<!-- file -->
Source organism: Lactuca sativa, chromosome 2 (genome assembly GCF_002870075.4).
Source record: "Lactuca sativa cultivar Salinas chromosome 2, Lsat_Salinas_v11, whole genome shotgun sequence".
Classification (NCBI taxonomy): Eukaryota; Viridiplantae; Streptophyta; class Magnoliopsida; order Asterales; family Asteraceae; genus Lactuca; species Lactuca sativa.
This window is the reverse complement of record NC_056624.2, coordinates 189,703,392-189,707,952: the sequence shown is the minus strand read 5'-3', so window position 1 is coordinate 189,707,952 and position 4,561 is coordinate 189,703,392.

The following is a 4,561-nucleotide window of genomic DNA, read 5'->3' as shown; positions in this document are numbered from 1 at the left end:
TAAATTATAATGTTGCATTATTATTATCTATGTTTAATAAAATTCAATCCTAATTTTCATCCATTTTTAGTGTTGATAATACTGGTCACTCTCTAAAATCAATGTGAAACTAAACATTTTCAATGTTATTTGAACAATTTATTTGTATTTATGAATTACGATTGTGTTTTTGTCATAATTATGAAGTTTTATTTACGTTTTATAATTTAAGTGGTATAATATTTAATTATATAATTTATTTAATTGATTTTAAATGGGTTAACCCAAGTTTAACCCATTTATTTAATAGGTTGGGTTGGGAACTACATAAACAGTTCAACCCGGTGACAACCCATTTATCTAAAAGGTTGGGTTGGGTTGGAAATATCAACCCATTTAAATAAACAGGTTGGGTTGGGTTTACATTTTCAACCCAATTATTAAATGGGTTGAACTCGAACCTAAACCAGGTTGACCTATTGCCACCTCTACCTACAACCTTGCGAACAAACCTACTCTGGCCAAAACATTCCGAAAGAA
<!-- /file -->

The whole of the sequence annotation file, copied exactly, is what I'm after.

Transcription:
Source organism: Lactuca sativa, chromosome 2 (genome assembly GCF_002870075.4).
Source record: "Lactuca sativa cultivar Salinas chromosome 2, Lsat_Salinas_v11, whole genome shotgun sequence".
Classification (NCBI taxonomy): Eukaryota; Viridiplantae; Streptophyta; class Magnoliopsida; order Asterales; family Asteraceae; genus Lactuca; species Lactuca sativa.
This window is the reverse complement of record NC_056624.2, coordinates 189,703,392-189,707,952: the sequence shown is the minus strand read 5'-3', so window position 1 is coordinate 189,707,952 and position 4,561 is coordinate 189,703,392.

The following is a 4,561-nucleotide window of genomic DNA, read 5'->3' as shown; positions in this document are numbered from 1 at the left end:
TAAATTATAATGTTGCATTATTATTATCTATGTTTAATAAAATTCAATCCTAATTTTCATCCATTTTTAGTGTTGATAATACTGGTCACTCTCTAAAATCAATGTGAAACTAAACATTTTCAATGTTATTTGAACAATTTATTTGTATTTATGAATTACGATTGTGTTTTTGTCATAATTATGAAGTTTTATTTACGTTTTATAATTTAAGTGGTATAATATTTAATTATATAATTTATTTAATTGATTTTAAATGGGTTAACCCAAGTTTAACCCATTTATTTAATAGGTTGGGTTGGGAACTACATAAACAGTTCAACCCGGTGACAACCCATTTATCTAAAAGGTTGGGTTGGGTTGGAAATATCAACCCATTTAAATAAACAGGTTGGGTTGGGTTTACATTTTCAACCCAATTATTAAATGGGTTGAACTCGAACCTAAACCAGGTTGACCTATTGCCACCTCTACCTACAACCTTGCGAACAAACCTACTCTGGCCAAAACATTCCGAAAGAA